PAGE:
2

For a long time I have been interested in visualizing the network of all active academics of a certain discipline worldwide (e.g. computer science, mathematics, or by a set of keywords).

I imagine a typical zoomable map of the world, with discs on cities proportionnal to the number of folks working there in that field.

By active, let's say "people who have (pre-)published within the past 7 years, or doing a PhD in the area". So the input would be a list of authors taken from journals and preprint servers, plus the list of all current graduate students from university websites.

Would there be legal problems to create such a list? If no, does it already exist somewhere? If there are legal problems, would a fully anonymized list (e.g. just ranges of numbers: 0-4; 5-9;...) be okay?

  • 1
    No, that information is all public knowledge accessible to everybody in its disaggregated form. If, however, you seek to use information not immediately accessible to the public, you may find yourself in a legal dispute. – GrayLiterature Jun 28 at 17:15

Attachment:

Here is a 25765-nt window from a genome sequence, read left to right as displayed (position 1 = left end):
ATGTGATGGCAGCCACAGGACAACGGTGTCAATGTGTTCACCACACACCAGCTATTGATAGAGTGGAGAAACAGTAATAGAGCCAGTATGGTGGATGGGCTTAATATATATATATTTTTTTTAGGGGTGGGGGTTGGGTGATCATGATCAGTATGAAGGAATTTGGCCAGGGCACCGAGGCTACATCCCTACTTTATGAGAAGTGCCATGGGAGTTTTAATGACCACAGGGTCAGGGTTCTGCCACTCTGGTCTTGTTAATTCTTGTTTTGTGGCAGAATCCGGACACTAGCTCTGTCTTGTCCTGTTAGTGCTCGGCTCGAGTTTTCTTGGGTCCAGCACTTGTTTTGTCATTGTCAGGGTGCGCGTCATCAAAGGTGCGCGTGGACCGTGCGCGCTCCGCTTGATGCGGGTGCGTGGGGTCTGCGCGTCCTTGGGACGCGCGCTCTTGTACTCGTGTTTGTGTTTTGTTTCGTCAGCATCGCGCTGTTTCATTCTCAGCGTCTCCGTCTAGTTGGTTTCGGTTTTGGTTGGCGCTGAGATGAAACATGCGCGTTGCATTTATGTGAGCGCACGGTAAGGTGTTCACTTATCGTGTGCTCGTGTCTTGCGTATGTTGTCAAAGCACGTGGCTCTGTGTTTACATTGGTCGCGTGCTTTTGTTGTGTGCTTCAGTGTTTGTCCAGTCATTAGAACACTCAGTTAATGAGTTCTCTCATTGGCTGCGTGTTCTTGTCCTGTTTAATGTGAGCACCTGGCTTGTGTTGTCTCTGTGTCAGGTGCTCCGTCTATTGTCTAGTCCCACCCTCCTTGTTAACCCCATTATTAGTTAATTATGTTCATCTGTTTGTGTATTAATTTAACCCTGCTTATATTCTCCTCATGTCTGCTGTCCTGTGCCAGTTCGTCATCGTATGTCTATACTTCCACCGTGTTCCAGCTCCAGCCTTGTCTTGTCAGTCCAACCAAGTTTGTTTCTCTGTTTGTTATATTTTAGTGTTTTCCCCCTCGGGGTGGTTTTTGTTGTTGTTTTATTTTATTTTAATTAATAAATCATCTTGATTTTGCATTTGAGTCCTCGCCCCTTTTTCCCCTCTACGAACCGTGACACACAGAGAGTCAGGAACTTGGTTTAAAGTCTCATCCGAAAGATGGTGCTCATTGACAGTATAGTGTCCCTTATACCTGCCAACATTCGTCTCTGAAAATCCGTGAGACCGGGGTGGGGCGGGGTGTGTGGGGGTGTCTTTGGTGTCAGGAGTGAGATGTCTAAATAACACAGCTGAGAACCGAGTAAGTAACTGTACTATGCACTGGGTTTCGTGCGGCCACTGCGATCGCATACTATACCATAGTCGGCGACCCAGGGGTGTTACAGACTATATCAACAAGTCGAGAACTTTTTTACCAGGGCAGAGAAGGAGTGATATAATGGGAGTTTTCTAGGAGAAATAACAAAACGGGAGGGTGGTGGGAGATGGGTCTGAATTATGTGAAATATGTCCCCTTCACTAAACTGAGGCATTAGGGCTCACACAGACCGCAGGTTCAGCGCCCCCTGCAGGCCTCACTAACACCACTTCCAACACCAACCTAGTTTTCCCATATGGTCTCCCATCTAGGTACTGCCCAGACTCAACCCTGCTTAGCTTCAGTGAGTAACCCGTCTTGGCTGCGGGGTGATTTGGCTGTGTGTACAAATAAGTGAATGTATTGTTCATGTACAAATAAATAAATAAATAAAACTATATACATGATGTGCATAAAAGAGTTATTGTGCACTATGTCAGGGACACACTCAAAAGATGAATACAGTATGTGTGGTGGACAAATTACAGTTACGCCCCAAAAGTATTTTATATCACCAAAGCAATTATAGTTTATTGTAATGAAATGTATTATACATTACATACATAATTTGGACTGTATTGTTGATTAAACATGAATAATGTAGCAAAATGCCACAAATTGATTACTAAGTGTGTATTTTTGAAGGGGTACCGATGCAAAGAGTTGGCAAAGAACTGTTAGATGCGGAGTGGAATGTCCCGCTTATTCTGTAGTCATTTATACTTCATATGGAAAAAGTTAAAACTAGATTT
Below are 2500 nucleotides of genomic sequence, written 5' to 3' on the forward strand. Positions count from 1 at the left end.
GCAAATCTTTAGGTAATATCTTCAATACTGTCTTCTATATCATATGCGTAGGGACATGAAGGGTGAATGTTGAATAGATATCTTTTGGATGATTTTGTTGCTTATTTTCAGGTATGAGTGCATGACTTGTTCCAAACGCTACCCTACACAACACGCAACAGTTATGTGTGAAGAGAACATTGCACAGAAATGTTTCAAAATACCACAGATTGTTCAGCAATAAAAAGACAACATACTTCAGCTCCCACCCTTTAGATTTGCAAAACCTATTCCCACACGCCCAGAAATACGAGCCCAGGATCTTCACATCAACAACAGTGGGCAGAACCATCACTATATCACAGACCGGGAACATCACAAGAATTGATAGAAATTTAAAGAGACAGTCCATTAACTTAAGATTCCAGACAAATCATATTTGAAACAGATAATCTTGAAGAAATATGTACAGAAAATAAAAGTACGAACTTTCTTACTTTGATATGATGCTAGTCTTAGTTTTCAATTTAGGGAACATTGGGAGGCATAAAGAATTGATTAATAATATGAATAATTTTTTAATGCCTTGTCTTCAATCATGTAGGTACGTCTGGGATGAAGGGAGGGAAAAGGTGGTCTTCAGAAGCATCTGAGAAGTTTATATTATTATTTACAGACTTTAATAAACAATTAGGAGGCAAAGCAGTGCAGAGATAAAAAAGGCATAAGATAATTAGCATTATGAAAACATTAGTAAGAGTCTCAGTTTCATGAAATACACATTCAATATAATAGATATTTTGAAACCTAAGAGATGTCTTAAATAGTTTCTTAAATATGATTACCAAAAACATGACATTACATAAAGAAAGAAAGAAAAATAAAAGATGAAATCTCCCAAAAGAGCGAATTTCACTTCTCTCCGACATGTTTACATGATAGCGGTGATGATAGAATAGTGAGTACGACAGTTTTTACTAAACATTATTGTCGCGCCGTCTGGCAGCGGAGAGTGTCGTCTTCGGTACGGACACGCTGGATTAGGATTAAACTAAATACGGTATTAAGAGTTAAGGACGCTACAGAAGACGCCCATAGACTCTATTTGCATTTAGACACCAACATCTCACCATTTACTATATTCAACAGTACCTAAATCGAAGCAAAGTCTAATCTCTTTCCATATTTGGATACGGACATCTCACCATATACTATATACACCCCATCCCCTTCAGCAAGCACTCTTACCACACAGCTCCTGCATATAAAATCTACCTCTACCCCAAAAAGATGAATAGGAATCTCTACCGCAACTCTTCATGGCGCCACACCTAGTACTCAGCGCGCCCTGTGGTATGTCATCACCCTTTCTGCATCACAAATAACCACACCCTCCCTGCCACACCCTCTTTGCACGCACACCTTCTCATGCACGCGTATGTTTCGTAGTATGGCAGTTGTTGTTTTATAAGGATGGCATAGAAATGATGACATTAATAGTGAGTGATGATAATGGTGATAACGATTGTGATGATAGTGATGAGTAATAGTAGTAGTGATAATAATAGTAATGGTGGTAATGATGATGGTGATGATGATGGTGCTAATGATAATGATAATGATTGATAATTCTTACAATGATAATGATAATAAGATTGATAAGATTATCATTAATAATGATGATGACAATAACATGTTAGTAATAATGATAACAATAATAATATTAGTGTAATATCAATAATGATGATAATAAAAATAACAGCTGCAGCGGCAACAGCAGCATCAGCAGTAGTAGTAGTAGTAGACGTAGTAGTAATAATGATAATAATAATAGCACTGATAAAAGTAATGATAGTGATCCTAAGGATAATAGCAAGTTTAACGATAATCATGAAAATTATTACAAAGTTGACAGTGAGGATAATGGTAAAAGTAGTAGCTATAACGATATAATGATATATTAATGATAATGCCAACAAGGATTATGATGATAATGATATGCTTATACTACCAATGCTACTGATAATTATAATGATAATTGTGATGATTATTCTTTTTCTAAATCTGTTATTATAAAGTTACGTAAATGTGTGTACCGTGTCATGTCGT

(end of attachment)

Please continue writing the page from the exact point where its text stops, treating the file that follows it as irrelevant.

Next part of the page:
• Thank you, that's very interesting to know. I will search for legal-speak corresponding to this concept of "public knowledge accessible to everybody" (hopefully this will exist in most countries). – Archie Jun 28 at 17:57
  • In CS, you could have a look at the compilation by csrankings. While different from what you seek, it also uses publicly available data on publications from DBLP + community contributed data of researchers to create a collection connecting researchers, publications, and their universities. – GoodDeeds Jun 28 at 18:41

Your Answer

By clicking “Post Your Answer”, you agree to our terms of service, privacy policy and cookie policy

Browse other questions tagged or ask your own question.